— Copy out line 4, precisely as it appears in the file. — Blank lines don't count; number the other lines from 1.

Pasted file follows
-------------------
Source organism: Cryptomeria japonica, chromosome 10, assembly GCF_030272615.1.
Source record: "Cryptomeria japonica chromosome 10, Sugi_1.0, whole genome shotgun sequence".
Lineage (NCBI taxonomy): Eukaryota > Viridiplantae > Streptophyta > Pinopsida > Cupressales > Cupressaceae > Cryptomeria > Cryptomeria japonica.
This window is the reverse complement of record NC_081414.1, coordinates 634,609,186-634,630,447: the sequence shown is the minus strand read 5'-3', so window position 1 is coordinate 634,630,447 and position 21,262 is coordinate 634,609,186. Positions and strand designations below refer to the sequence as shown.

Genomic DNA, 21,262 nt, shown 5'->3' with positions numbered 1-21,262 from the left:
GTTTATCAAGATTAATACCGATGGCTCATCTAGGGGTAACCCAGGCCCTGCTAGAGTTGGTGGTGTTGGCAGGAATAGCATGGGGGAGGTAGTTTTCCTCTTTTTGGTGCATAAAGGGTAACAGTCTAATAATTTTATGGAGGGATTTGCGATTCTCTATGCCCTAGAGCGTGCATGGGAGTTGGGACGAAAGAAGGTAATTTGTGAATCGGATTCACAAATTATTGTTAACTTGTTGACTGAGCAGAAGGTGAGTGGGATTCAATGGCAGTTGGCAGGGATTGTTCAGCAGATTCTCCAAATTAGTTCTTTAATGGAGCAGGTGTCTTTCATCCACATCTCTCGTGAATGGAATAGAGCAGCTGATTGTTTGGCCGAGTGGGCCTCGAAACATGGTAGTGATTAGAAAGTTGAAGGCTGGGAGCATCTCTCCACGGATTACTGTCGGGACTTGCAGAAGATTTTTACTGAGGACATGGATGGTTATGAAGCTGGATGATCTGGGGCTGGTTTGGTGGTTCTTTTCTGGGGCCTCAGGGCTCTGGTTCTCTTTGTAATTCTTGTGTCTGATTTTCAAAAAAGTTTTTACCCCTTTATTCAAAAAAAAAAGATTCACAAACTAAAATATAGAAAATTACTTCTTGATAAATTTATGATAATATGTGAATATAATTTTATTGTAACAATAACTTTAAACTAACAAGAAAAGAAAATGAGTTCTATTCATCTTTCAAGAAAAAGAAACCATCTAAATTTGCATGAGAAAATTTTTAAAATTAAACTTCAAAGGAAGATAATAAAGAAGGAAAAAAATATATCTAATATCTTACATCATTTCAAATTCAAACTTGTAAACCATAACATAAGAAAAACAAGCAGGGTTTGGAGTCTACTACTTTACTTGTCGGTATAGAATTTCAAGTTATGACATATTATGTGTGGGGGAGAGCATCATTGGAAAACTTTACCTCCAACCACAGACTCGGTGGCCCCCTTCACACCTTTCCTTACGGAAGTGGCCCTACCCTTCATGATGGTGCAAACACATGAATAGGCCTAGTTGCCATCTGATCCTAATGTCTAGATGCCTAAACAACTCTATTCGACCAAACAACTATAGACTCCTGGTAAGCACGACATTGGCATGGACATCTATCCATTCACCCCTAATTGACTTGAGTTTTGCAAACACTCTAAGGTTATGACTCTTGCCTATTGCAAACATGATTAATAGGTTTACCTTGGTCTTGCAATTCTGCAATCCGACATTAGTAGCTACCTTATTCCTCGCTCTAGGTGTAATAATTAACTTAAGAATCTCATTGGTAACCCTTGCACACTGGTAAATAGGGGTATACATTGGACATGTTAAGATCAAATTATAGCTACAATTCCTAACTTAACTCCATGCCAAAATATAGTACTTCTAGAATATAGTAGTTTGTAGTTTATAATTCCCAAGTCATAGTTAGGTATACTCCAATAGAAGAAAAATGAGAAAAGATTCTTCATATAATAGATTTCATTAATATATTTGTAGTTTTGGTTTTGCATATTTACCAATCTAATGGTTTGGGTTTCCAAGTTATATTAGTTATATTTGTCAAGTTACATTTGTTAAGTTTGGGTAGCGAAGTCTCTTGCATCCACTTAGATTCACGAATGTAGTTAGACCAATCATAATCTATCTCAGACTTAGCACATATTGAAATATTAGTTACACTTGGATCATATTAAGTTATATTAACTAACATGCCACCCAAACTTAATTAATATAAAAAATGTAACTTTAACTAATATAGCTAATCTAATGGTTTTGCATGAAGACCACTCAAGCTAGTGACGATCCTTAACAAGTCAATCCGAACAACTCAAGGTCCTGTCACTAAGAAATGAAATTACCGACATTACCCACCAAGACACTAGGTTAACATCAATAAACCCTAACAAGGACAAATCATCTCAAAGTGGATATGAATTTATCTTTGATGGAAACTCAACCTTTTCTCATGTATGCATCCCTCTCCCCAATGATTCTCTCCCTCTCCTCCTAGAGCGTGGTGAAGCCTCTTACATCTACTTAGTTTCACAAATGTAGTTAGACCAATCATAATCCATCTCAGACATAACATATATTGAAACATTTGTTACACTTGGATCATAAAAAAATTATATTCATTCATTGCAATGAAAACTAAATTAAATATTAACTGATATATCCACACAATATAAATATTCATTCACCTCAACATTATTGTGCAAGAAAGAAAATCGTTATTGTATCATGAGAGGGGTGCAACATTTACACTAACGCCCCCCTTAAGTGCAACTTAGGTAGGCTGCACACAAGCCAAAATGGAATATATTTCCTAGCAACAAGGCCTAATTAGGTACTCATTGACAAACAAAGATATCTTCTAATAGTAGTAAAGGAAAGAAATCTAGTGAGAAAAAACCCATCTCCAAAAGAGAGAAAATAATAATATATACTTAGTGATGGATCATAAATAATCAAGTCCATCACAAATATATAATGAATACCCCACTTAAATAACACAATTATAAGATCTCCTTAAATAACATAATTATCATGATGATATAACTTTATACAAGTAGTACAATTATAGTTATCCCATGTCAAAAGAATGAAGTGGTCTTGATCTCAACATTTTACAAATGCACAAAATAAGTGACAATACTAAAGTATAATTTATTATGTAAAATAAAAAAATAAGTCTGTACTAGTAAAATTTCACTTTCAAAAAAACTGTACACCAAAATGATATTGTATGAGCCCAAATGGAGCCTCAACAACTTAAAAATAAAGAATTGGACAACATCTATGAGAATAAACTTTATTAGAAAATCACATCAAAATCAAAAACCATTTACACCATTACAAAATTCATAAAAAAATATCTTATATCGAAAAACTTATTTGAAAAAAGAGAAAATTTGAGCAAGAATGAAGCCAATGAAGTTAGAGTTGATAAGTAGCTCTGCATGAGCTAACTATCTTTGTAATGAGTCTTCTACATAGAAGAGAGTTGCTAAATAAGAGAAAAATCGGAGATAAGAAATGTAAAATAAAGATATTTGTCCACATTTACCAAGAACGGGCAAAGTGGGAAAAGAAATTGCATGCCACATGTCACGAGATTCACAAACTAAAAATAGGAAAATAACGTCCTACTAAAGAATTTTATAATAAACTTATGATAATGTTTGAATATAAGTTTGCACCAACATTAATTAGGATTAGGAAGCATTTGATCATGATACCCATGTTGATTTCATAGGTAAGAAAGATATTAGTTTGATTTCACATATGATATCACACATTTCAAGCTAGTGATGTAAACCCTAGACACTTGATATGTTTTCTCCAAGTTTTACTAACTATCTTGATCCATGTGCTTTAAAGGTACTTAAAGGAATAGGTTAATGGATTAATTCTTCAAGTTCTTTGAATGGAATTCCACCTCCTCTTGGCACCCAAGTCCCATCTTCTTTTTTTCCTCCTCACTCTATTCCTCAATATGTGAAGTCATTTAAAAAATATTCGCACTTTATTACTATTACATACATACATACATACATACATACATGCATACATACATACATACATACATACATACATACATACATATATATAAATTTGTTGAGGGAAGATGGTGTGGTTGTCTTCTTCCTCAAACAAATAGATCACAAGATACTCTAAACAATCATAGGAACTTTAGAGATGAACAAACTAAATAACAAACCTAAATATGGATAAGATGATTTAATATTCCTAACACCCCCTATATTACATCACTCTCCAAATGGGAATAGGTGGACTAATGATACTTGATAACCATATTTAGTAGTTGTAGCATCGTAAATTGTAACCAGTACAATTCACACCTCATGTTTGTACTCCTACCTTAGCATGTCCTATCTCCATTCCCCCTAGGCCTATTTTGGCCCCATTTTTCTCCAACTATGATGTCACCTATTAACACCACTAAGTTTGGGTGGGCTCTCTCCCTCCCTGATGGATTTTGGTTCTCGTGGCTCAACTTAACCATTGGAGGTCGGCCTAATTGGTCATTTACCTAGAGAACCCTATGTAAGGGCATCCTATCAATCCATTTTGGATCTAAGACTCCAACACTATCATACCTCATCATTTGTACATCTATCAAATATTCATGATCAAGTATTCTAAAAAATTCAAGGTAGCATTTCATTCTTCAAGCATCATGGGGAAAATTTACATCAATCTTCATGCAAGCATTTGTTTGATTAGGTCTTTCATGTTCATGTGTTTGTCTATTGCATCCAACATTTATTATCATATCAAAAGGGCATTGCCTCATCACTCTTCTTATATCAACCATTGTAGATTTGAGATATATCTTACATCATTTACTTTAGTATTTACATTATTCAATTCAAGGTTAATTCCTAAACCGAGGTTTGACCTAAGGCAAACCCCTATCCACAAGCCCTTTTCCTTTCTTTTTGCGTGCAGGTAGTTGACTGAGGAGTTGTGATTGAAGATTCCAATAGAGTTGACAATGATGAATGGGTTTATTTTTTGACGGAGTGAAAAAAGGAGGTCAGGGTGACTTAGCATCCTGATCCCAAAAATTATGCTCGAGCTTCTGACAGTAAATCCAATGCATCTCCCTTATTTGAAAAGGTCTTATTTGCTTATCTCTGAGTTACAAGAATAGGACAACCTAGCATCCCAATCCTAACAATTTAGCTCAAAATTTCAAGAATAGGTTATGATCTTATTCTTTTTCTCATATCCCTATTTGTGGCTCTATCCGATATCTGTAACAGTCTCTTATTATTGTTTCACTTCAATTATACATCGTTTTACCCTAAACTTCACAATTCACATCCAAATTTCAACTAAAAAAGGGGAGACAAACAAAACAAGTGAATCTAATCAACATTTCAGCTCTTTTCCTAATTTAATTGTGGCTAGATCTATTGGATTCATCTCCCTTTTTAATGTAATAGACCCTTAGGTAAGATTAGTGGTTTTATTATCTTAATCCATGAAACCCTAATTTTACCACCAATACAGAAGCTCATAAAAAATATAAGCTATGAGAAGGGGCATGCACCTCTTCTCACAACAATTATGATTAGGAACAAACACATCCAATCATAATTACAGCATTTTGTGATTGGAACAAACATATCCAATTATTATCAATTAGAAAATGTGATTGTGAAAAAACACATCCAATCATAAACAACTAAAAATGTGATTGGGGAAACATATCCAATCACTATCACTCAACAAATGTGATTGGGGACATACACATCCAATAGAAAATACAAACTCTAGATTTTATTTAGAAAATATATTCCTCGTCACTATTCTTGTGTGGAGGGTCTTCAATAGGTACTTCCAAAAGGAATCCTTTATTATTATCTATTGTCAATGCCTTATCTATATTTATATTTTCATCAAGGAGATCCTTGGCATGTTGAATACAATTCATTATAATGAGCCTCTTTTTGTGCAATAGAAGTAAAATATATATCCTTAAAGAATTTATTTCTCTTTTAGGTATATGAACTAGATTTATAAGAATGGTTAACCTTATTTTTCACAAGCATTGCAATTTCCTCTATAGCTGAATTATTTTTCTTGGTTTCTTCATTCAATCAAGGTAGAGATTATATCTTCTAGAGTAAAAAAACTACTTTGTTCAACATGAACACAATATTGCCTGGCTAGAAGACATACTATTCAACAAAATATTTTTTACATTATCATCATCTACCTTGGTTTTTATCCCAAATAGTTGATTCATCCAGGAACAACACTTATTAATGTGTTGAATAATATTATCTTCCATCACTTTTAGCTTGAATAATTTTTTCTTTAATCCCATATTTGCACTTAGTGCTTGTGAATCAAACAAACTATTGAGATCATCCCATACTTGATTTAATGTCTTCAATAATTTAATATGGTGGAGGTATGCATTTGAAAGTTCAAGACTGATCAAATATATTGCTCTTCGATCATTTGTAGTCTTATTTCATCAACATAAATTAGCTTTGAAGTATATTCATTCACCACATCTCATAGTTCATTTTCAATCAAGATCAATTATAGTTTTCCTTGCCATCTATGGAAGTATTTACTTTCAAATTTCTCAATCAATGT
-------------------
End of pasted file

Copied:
This window is the reverse complement of record NC_081414.1, coordinates 634,609,186-634,630,447: the sequence shown is the minus strand read 5'-3', so window position 1 is coordinate 634,630,447 and position 21,262 is coordinate 634,609,186. Positions and strand designations below refer to the sequence as shown.